ALBAWABA – Lebanon is experiencing a mental health crisis these days. It has been triggered by the current economic crisis and the dysfunctionality of the state and it is likely to continue if the situation, mainly the economic livelihood of the Lebanese people doesn’t get better and quickly.
Many Lebanese today are actively contemplating suicide, they want to take away their lives and be done with it! This is not graphic imagination put out by different media outlets but by practitioners in the Lebanese health sector.
The Embrace Suicide Hotline in Lebanon these days is working overtime in overdrive because of the number of people who are desperate. The hotline used to operate on a 17-hour basis but the organizers want to increase it to 20 hours per day.
Embrace, a national hotline service, seeks to prevent people from taking their lives. These days they get around 1100 calls, double the number just a few months ago as AFP reports.
Awful story on the only suicide hotline in a country falling apart. The phones don't stop ringing; almost one in six callers are now children. And the crisis means many psychiatrists have emigrated, while antidepressants are impossible to find. https://t.co/ZkdRkv4nvH— Gregg Carlstrom (@glcarlstrom) September 24, 2021
This is because the situation in Lebanon has become so desperate spurned on by incessant power cuts, expensive basic foodstuffs and inability to buy medicines, ordinary or otherwise, because none are available on the shelves. And why? Because the national currency standing at 20,000 lires to the dollar is no longer able to stand up. The government says they have no foreign currency in their coffers to import goods.
People are losing hope. Phone calls answered by the hotline speak of desperation. One man is thinking of taking away his life because he can’t feed his children and another wanting to fall off a bridge because he is homeless.
According to a study on suicide in Lebanon, by @IDRAAC:— Sanaa+ سناء (@Sanaakhouri) September 19, 2021
▪︎ Suicidal behavior is the highest among people aged 18-34.
▪︎ Across all ages:
• 1 in 20 seriously thought of suicide.
• 1 in 60 planned for suicide.
• 1 in 50 attempted suicide throughout their lifetime.
The story is being picked up by different media outlets in Lebanon and abroad by the Turkish TRT and Al Jazeera is taking about the traumatic health state of many Lebanese that got worse since the Beirut mega Port Blast in August 2020 which killed over 200 people and 6500 injured not to mention anything about the destruction.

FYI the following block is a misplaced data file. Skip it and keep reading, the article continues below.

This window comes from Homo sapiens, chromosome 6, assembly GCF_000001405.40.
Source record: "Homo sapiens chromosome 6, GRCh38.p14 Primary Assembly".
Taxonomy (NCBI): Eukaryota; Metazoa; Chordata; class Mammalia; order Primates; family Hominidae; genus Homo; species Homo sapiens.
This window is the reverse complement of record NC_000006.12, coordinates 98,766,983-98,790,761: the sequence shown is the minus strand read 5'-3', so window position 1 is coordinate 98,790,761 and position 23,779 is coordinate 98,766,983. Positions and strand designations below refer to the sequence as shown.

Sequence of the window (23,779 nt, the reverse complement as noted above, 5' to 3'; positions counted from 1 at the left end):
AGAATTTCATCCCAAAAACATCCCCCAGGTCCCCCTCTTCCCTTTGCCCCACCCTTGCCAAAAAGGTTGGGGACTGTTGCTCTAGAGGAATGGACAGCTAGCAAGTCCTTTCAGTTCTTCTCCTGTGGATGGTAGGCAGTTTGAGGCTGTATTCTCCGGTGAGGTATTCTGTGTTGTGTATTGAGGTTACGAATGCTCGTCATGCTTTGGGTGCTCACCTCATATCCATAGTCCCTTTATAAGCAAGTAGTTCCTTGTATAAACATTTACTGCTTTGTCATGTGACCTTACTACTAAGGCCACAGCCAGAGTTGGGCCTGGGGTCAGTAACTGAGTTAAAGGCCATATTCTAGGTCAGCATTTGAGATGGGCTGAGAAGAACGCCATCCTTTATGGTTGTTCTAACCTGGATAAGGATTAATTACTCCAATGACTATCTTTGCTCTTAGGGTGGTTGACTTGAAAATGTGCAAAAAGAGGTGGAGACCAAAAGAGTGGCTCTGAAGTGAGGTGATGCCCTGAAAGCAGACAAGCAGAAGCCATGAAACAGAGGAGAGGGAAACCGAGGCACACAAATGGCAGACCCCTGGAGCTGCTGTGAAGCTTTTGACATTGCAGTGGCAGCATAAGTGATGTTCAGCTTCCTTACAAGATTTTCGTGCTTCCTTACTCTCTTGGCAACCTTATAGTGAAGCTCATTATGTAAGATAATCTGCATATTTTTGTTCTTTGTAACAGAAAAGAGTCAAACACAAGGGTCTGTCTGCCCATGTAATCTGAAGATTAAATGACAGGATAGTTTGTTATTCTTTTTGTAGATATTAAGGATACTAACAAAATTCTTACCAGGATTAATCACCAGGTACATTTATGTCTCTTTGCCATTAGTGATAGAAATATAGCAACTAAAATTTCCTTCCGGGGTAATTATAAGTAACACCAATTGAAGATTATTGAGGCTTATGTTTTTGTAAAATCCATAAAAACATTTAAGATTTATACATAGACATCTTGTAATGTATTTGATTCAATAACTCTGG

The Embrace hotline has been receiving approximately 1,100 calls each month. The calls are anticipated to increase as more and more people fall into despair https://t.co/DKlu7VeKfo— TRT World (@trtworld) September 26, 2021
And this resulted in different stress disorders of insomnia, fear, death, nightmares, anxiety, depression and loneliness and much more. The suicidal tendencies in Lebanon are no longer associated with a distinct age groups. Many young people are calling the hotline. The number of those under the age of 18 wanting to talk has increased to 15 percent whereas it was 10 percent the previous months.
The social media has been buzzing about the Embrace hotline with different point of views. It is suggested that the issue of suicide has become something that is actively considered among the Lebanese. One quoting a report by the Institute for Development, Research, Advocacy and Applied Care suggests that one in 20 in Lebanon have actively thought of committing suicide while one in 50 have attempted to take away their lives.
Institute for Development, Research, Advocacy and Applied Care (Idraac) report that one in every 20 people in Lebanon has seriously considered suicide. One in 50 have attempted it. https://t.co/3tFPV6PjMy https://t.co/3tFPV6PjMy— James Denselow (@jamesdenselow) September 20, 2021
These are scary figures! Earlier this year a report carried by the Turkish Anadolu news agency suggested that Lebanon witnesses a suicide case every 60 hours. But hold on. This figure is based on statistics provided by the Lebanese police between 2008 and 2018 and its published by the Asian Journal of Psychiatry.
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